The AA won’t send a tow truck unless you are a member. I learned this as my car was parked on the side of the road with brakes that no longer worked. On that same phone call I learned that you can join the AA on the phone and then they will send a tow truck. Problem solved. The next two weeks were a real hassle. Between familiarising myself with public transport (in the middle of winter) and an exorbitant mechanics bill (the parts had to come from Germany of course) I was ruing the fact I hadn’t taken a more proactive approach to vehicle maintenance!
In the last article I wrote I discussed my first foray into owning a “luxury” European car and some of the correlations between that and cyber-security. As hard as it is for me to fathom, it turns out that having a cyber-security breach can be even more costly and inconvenient than dealing with the ultimate driving machine spending two weeks at the mechanics.
What would be the impact on your business if you lost all access to your systems and data for a week? That’s not a rhetorical question. Stop and think about it. No emails. No customer information. No list of creditors or debtors. Nothing. Not going to happen to you? I admire your optimism however, as a colleague of mine once said; hope is not a strategy.
In one of the most fascinating articles I have read on the topic, Wired magazine writes a detailed, blow by blow account of Maersk, the Danish shipping line, and the impact of a malware attack on their business. Approximately 80,000 employees, no systems, no data, nothing.
“Soon, hundreds of 18-wheelers were backed up in a line that stretched for miles outside the terminal. One employee at another company’s nearby terminal at the same New Jersey port watched the trucks collect, bumper to bumper, farther than he could see “
Two weeks after the attack, and at tremendous expense, Maersk was in a position to start issuing staff with new or rebuilt devices and allowing them to connect to the network. Ultimately the firm restored systems and has continued trading. All told, it was estimated NotPetya cost Maersk between US$250 million and US$300 million - however it is likely the figure was much higher.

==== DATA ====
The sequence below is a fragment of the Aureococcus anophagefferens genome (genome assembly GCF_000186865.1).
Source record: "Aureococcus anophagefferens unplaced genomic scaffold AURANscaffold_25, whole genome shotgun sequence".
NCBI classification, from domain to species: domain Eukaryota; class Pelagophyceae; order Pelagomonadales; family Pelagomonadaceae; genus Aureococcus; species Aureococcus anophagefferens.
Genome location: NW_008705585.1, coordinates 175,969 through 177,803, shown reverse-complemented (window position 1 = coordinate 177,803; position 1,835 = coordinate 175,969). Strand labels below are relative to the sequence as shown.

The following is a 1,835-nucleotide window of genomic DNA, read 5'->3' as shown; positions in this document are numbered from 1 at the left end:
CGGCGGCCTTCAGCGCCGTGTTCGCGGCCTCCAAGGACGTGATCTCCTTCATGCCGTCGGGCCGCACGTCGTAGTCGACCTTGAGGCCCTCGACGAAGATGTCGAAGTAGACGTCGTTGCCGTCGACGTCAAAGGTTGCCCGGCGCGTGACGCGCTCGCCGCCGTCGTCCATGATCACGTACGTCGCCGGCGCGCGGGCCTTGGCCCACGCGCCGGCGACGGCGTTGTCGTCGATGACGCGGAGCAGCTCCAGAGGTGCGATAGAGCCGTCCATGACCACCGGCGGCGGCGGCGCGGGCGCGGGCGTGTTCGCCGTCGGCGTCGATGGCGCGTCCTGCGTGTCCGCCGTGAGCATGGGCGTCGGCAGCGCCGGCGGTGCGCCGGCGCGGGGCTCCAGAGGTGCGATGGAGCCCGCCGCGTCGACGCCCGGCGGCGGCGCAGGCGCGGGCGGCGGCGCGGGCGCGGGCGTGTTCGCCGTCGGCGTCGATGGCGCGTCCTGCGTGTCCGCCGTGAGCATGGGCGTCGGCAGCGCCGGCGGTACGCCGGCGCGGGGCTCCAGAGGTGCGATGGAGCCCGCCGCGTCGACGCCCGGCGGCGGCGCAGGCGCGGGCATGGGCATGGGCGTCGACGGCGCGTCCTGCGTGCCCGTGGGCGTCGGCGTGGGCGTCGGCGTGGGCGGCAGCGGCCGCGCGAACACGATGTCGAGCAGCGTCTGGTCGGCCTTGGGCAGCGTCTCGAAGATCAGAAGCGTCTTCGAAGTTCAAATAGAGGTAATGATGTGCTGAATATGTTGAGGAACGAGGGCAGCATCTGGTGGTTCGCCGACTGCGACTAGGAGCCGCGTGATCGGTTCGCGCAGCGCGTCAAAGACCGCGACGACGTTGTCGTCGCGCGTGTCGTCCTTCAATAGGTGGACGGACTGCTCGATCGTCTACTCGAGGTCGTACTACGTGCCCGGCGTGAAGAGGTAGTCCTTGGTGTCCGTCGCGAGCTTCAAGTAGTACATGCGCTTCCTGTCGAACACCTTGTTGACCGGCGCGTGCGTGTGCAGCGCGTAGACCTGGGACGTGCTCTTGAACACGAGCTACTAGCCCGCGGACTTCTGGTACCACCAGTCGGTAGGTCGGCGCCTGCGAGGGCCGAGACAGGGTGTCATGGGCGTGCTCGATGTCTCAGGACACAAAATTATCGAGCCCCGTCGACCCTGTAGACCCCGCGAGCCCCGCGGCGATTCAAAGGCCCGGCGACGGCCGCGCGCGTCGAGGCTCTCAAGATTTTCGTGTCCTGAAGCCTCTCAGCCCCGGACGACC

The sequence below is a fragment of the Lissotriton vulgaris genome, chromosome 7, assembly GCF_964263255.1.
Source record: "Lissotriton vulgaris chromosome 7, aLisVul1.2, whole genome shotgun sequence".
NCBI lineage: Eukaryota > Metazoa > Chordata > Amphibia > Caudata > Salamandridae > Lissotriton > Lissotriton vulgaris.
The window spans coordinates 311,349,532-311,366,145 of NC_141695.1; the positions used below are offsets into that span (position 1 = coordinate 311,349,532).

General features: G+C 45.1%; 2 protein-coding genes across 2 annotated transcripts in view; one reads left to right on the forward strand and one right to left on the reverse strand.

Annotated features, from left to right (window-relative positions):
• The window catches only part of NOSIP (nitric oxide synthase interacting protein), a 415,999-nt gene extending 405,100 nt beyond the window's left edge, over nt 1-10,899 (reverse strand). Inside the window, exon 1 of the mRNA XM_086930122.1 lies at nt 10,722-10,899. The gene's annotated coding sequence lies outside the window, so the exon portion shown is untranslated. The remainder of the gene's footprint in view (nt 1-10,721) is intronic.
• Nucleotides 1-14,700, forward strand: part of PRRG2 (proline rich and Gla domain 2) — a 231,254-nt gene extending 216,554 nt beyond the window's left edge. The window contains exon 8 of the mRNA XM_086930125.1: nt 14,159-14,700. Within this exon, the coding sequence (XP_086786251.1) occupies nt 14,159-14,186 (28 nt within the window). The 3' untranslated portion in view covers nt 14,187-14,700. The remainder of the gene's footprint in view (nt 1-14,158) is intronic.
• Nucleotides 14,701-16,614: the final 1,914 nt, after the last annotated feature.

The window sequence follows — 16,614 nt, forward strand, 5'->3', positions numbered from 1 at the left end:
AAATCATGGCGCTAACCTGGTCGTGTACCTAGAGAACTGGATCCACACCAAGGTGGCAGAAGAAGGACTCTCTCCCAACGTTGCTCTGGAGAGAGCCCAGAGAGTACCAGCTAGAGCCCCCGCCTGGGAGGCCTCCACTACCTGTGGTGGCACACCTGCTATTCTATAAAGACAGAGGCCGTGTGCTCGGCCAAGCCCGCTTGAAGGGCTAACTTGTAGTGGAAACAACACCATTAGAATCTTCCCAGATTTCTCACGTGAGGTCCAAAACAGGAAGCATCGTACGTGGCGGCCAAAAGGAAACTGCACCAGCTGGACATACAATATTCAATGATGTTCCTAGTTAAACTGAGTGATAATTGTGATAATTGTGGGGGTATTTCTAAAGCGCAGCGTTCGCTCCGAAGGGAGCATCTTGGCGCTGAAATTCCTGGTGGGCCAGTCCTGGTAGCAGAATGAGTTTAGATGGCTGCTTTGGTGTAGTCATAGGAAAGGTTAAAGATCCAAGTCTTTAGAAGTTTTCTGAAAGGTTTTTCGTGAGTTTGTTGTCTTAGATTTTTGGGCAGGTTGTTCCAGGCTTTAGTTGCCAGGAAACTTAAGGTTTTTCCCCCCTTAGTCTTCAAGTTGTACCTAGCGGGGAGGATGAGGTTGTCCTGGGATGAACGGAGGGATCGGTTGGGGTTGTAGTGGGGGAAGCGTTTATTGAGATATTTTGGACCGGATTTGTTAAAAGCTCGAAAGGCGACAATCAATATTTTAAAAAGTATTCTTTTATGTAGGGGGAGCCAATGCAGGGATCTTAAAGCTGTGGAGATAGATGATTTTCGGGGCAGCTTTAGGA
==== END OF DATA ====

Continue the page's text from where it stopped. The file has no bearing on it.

Closer to home, over the last few months, we have seen several examples of organisations that have fallen victim to ransomware. Toll Holdings, the Australasian freight and logistics company, earlier this year had its systems thrown into disarray after being hit by ransomware. Several weeks later, after a prolonged restoration of services, the company was hit once again – by an unrelated ransomware attack.
Several months later, the same ransomware that impacted Toll also took down Fisher & Paykel Appliances and Australasian brewer, Lion. In both cases is was confirmed that data had also been leaked onto the dark web as part of that attack. Front page news.
Looking at US data, the figures are equally grim. The cost of the average data breach is approximately US$3.86 million, according to a new report sponsored by IBM. That’s the average amount companies spent to recover from hacks, including the costs of forensic investigations, legal fees, regulatory fines, and lost business. That doesn’t take into account the reputational damage from a customer and supplier perspective.
The IBM report was conducted before Covid-19 and doesn’t take into account the increased risks associated with a post-covid world. There is no question the tempo of attacks is going up and IT teams are uniquely stretched by the multiple challenges as a consequence of the pandemic. Large chunks of the workforce are now operating remotely, based on VPN, significantly increasing potential attack vectors.
Are you safe? Have you done your scheduled servicing? Has it been completed by a qualified expert? Or by someone who watches a few YouTube clips and gives it a go in the weekend? In the next few weeks, I’ll write an article about the number one thing your organisation can do to lift its security posture. In the interim, cross your fingers and touch wood. Or feel free to get in touch.
Best of luck!